I started a bit late, and started in with a problematic bit of what I wrote yesterday…
And stuff clicked. I also drew an enigmatic map in my bullet journal, and if I wasn’t having a miserable time transferring stuff from my phone to my desktop, you’d have a spiffy picture of that right now.
Since I am, I’ll drop it into a future post.
Meanwhile, however, my MC isn’t in trouble at the moment… but in getting someone else out of trouble, she’s going to end up neck deep in the soup.
Some of this is plotted (those 30 story sentences), but a lot of it is simply pouring out of my fingers as I work from one scene to the next.
And I read something both wonderful and relevant to the Ohio Series yesterday in Terry Pratchett’s A Hat Full of Sky which I’m going to quote here:
Why do you go away? So that you can come back. So that you can see the place where you came from with new eyes and extra colors. And the people there see you differently…”
That’s what coming home to Ohio has been for me, and it’s what these books are, down at the very bottom, about. They have magic, and monsters, and a lot of alien strangeness.
But they are still here, now, in this place that I love and that I have loved since I was born here, and forty-one years away has given me both new eyes, and extra colors.
And I’m using them on these stories.
Oh wow! I’m sure you mentioned it before but I didn’t remember that you were actually *born* in Ohio, only that you spent some formative years there later. That’s so cool.
I’ll have to give Terry Pratchett another try. I tried him when I was younger but it was sort of “too much humor for my fantasy” and silly me, I hadn’t considered that maybe my tastes could have changed in 25 years.
Especially since I adored Good Omens! (Neil Gaiman’s probably my favorite writer, but I know Terry played a huge part in that too.)
As a massive Pratchett fan in my youth, I highly recommend giving him another go. Terry’s work also changed over the years. So if you think you might not be gripped by his earlier works, do jump into some of the later books.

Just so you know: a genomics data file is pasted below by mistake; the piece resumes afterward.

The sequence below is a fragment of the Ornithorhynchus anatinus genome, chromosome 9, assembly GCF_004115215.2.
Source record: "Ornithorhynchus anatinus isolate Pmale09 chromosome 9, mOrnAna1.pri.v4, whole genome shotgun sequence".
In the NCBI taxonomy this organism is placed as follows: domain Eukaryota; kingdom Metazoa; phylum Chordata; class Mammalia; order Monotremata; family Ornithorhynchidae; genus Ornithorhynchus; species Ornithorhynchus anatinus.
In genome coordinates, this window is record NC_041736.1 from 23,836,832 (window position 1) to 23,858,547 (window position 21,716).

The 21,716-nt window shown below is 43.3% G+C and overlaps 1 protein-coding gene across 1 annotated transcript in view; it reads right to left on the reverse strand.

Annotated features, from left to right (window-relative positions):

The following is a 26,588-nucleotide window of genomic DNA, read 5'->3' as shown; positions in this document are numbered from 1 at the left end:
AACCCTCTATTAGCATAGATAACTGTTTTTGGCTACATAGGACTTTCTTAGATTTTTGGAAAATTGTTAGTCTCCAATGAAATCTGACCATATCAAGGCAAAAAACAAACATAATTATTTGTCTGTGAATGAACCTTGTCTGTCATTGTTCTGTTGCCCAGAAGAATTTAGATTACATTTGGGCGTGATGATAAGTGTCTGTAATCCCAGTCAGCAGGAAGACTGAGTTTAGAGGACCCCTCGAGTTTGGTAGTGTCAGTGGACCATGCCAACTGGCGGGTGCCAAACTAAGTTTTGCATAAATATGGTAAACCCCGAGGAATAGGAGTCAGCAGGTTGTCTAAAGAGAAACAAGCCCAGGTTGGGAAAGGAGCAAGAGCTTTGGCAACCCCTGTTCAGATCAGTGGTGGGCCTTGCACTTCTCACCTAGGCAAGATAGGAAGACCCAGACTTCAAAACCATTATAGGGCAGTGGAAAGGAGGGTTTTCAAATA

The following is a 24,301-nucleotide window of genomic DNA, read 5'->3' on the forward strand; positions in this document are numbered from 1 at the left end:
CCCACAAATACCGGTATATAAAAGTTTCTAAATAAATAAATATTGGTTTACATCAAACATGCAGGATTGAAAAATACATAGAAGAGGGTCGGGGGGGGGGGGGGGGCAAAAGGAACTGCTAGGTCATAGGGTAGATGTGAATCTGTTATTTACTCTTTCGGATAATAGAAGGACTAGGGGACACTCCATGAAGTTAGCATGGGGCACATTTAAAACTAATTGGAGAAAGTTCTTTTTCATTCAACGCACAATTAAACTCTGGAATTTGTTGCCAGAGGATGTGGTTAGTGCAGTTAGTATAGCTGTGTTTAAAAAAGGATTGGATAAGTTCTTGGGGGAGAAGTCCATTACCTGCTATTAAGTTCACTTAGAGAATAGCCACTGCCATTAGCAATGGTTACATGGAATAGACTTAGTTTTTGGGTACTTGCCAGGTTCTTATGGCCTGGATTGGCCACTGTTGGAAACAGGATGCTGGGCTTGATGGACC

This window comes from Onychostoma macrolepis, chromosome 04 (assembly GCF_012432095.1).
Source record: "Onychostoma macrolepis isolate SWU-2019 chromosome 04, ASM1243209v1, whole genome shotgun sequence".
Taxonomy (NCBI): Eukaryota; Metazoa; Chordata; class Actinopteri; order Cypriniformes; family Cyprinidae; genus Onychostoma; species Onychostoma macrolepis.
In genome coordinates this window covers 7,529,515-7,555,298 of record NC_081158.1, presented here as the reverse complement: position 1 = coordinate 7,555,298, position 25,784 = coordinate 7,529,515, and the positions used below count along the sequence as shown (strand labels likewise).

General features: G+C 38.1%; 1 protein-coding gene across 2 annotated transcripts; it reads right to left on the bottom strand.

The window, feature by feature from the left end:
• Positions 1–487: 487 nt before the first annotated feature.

The wonderful thing about his writing is that you can pretty much just pick a book that sounds interesting and dive in – they all connect but also stand on their own just as well.
There’s still the humour that makes the Discworld the place it is, but over time he let the sharp bite that was always there out into the writing a little more. The City Watch novels are especially good for that.
He did a fine, fine job on working social commentary and real world events into stories that take place on a flat planet that’s floating through space on the back of four elephants standing on the back of a giant turtle.
I was born here, and lived here for most of my life through age nineteen. Those years were interrupted by one year in Alaska, one year in Costa Rica, and about six months in Guatemala that would have been a multi-year stay had it not been for the earthquake. (The civil war going on around us wasn’t enough to get my parents to get my brother, sister and me out of there, but the earthquake did the trick.)
On Terry Pratchett. I’m reading the Discworld books in series order. I’m all the way to Going Postal, and sadly, don’t have that many more books left.
I was and am a huge Terry Pratchett fan — and his first few novels weren’t great. He was very young when writing the early books, and it shows, but his work got progressively better with each novel, and about five books in, he hit the top of his game and stayed there. He regularly makes me laugh out loud or catches me off guard and makes me cry — and while this series-order read-through is both for pleasure and as homework, I’m having a hard time remembering the work part.
His series is very different from the series that I’m writing, in that I’m writing the first five books from a single viewpoint, while all of the Discworld novels are multiple POV. But like Pratchett, I write funny bits in with the scary bits, the suspense, and the bits about what it means to be human in a big damn universe.
And like him, I try to keep my fiction relevant to real human beings living in the real world. So the “homework” aspect remains valid.
I loved Good Omens too.